Whether by accident or by design, the features and price of Motorola’s new Moto 360 smart watch were revealed over the weekend with the debut of a Best Buy product page -- weeks before the product’s debut. According to the Best Buy product page, the Moto 360 will be equipped with a 1.5-inch back-lit LCD touch screen running at a 320x290 resolution (205 pixels per inch). The face of the smart watch will be protected by Gorilla Glass 3.
The page showed that the smart watch will be priced at $250, more than the two currently leading currently available Android Wear smart watches. The Samsung Gear Live costs $200 and the LG G Watch is $229.
Jan Dawson, chief analyst for Jackdaw Research, told us he was not surprised the Moto 360 would likely be the more-expensive option.
"The price was a little higher than the other Android Wear watches out there, but it's always been assumed to be a nicer device," Dawson said.
The face of the Moto 360 is circular, thus more resembling a conventional watch than the rectangular smart watches that are currently available.
According to the Best Buy page, the Moto 360 will support Bluetooth 4.0 and will work with most devices running Android 4.3 or later. A built-in microphone will take voice commands that activate several of the watch's functions. The watch also includes a heart-rate monitor and pedometer, and is waterproof, at least for limited stretches of swimming time.
The watch will be powered by a Texas Instruments processor, although it is uncertain which one. It will come with 512 MB of memory, wireless-N connectivity and an ambient light sensor, but no GPS.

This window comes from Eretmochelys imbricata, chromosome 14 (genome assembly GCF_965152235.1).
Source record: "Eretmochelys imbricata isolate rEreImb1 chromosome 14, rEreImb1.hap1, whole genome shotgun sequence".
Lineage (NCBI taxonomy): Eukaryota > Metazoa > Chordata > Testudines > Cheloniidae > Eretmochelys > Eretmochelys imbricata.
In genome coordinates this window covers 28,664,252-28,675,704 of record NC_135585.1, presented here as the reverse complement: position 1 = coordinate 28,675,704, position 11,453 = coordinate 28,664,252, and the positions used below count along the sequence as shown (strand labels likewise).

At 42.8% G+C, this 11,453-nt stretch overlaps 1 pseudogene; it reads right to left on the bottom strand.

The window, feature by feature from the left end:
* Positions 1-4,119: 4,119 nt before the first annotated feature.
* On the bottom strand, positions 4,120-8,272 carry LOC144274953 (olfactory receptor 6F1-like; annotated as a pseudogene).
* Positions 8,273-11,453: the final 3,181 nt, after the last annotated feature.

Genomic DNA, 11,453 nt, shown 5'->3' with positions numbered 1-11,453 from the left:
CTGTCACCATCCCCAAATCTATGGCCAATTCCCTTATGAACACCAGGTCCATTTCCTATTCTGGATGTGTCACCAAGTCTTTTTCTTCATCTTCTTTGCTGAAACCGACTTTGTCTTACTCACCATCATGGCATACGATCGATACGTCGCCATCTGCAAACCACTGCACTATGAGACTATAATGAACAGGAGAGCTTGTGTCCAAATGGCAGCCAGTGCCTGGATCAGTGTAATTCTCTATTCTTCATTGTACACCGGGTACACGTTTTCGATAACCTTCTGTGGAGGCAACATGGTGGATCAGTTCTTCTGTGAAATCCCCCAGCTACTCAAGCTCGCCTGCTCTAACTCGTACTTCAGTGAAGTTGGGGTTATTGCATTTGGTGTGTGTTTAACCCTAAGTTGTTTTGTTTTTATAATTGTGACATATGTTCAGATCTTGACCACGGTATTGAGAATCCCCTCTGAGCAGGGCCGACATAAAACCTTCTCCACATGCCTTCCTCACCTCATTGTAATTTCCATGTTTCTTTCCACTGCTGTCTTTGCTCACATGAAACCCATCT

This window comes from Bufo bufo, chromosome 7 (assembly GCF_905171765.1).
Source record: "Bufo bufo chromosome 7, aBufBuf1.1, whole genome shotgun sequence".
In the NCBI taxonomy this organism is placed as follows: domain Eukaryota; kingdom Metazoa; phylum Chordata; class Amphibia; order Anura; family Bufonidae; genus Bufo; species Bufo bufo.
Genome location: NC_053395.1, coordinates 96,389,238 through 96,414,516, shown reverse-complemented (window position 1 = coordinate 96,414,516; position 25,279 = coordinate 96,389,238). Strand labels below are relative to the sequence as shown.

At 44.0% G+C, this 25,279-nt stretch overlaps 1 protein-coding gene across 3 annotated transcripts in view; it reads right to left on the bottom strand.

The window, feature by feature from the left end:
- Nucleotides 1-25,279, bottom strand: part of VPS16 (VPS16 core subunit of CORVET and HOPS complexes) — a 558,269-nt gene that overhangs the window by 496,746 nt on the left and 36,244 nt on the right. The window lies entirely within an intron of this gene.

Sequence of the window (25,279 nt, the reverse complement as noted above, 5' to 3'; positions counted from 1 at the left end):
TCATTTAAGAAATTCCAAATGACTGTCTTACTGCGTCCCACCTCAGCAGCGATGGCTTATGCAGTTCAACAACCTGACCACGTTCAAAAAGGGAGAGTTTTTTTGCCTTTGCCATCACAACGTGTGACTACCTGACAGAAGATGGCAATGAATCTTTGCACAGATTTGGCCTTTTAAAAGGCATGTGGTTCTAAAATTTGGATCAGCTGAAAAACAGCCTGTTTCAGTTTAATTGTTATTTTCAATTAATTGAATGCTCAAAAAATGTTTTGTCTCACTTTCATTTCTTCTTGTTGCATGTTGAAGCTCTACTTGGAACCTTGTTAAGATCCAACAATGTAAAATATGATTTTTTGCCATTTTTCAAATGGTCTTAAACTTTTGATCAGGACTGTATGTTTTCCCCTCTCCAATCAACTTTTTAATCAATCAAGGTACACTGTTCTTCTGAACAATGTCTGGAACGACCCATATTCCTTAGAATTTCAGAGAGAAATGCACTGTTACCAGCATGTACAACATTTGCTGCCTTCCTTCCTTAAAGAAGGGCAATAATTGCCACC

One small red flag for observers is that there has been no indication of the device’s battery life or how it is charged -- only that it will pack a lithium-ion battery.
"Those are some of the more interesting things we still don't know about the 360 at this point," Dawson said.
When will the Moto 360 actually arrive? The product page lists its availability as "coming soon." The consensus is that it will debut before the summer is out, and Motorola reportedly has a press conference scheduled Sept. 4. On the iOS side, Apple's iWatch is expected to be released Sept. 9.
Dawson recently evaluated the current crop of smart watches.
"I'm bearish on the prospects for smart watches unless something changes dramatically," he said.
"From what we know about the 360 at this point, it looks like more of the same rather than a radical improvement," he added. "The 360 looks like it's innovating on design, but it suffers from a lot of the same problems as other smart watches in that it's bulky, limited in functionality and the battery doesn't last long."